I Went Out To Eat At A Restaurant, And Things Are Definitely Not Back To Normal
Photo credit: Sarah Silbiger - Getty Images
As more and more states open up, we are all faced with a prospect that we haven't had in months: going to a restaurant. In my life before COVID-19 and socially isolated, I went out to eat a few times a week - that's basically my job - but now the concept seems kind of strange to me. I recently went out to eat and it was nice to get some normalcy, but ... things are still not "normal".
I've been very careful since the pandemic hit the US, but when a friend said she wanted to meet in Greensboro, NC, I decided to take the plunge. I looked for restaurants to dine in and chose the Green Valley Grill next to the O. Henry Hotel and the Friendly Center.
It was pretty crowded when I arrived, and because I haven't been with people for a while, except for the occasional visit to a grocery store, I had a moment to notice that things are still not "normal". I wondered why so many people were there and realized - wait, I'm part of it too. I finally found a parking space, grabbed my face mask and mask, and went inside.
When I got to the restaurant, someone was waiting outside who kept the door closed and, I learned later, checked how many people could enter the waiting area at the same time. When I walked into the lobby, I saw a group of people waiting in the door, and I wasn't sure what to do because I didn't want to line them up. When I looked down, I saw that small drawings of feet were on the floor to encourage social distancing. I went up and put my feet up to wait until I spoke to the host. But the problem was, I was apparently the only one who followed the rules.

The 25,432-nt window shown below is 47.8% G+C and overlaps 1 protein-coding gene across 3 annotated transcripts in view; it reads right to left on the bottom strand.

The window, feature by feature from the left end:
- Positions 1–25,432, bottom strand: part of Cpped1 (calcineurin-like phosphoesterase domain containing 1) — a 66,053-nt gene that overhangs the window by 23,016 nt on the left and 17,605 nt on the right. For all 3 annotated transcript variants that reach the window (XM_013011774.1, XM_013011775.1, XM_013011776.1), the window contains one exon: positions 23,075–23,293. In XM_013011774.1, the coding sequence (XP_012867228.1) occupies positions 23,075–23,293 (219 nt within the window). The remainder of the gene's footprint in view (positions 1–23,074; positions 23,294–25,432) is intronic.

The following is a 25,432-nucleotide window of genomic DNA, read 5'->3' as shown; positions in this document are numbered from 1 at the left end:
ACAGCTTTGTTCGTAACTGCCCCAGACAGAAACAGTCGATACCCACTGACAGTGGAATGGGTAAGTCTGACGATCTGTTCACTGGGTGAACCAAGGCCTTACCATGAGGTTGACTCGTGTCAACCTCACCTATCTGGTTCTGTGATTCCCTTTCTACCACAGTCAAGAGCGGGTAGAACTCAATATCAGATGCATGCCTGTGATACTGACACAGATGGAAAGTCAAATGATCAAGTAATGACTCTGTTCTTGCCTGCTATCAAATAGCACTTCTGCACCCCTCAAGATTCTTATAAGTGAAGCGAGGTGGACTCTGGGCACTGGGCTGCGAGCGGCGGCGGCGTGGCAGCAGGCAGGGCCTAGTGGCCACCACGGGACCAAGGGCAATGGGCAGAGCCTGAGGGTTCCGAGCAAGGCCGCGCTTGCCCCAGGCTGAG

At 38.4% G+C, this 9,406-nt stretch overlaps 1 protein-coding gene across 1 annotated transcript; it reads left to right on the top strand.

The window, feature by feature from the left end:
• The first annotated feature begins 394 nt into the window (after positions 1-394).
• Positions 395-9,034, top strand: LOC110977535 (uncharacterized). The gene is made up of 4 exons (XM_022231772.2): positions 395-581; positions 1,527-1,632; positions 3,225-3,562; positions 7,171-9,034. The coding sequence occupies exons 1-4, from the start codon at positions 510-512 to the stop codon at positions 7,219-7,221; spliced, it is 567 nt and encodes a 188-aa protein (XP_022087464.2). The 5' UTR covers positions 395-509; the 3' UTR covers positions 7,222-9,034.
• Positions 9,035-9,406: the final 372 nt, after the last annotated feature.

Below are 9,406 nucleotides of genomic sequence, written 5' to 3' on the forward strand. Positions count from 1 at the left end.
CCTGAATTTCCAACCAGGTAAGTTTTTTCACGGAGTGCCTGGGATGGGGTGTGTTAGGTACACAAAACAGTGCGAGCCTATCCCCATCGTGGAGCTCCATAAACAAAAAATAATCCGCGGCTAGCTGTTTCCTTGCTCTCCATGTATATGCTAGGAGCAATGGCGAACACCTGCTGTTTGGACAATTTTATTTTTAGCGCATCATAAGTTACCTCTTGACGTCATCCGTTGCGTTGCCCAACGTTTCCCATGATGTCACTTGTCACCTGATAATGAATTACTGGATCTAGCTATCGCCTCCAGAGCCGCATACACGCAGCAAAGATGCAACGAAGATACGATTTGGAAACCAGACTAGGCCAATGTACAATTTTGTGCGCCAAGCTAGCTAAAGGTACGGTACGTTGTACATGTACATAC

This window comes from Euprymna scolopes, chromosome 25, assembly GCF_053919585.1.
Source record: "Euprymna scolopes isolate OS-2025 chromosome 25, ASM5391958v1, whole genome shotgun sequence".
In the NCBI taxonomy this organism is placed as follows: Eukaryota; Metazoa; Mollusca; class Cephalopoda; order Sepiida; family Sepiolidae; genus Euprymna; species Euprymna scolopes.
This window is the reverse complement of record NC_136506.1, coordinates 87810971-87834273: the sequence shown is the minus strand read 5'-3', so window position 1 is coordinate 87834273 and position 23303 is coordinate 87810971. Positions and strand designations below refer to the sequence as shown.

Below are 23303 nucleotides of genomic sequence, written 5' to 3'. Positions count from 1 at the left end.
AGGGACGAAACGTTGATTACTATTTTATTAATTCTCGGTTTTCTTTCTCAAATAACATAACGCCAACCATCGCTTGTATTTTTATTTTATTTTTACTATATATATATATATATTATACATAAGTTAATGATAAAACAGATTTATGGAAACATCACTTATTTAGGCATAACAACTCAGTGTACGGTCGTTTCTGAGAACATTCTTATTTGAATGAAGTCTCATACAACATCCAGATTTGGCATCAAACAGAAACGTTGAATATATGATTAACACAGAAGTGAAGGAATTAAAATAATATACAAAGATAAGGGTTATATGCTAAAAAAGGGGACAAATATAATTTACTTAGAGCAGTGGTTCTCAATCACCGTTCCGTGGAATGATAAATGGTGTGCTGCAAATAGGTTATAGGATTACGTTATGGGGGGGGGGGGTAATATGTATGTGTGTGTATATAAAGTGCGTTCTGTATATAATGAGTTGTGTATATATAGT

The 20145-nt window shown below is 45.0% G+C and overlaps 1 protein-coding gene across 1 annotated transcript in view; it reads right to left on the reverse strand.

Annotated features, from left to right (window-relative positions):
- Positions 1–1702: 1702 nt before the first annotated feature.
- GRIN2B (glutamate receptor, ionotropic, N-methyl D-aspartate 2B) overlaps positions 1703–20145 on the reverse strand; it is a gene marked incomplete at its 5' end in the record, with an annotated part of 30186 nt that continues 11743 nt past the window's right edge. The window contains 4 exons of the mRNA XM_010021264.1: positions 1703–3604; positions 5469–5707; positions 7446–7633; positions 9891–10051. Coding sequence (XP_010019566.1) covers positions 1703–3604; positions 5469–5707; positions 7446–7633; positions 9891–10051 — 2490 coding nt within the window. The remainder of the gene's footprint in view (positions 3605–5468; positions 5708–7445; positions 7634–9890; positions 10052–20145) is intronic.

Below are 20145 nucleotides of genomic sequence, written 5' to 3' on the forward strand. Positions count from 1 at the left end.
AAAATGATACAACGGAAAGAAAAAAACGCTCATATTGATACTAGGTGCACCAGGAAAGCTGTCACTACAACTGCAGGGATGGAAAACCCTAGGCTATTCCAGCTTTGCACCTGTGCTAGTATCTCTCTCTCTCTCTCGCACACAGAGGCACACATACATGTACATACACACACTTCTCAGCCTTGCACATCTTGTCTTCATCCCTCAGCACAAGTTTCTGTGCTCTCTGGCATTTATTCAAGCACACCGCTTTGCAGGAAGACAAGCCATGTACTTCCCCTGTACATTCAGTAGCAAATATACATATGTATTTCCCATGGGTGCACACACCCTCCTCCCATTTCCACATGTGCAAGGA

While I usually went straight to the hostess and let her know that I had a reservation, I was firmly in place as I watched person by person walk in front of me and sit down. COVID taught me not only to be patient, but also that the risk of meeting a crowd to cause a stench is probably not worth it.
I watched people fill the lobby and finally asked a group in front of me if they were waiting to take a seat. They seemed to register what was happening and went on, so that I finally had the opportunity to go to the hostess's desk. I explained with a smile that people seemed a little confused about how things worked. She reminded me that we are all adapting, which is understandable.
Another thing that I will notice, along with another group, is that apart from the restaurant staff, I was the only one wearing any type of face covering. Of course you can't eat with a mask, so I was wondering how to do it. You'd think that if people weren't wearing masks, they would be very diligent about social distancing, but that wasn't really the case. When you go out to eat, it is important to remember that you cannot control other people. You should be ready for others not to be as hardworking as you may be.
I was taken to my place where I noticed that the tables were further apart and there were new glass partitions between them. Things were cleaned very thoroughly. I noticed that throughout the meal, the workers did everything that definitely contributed to my peace of mind.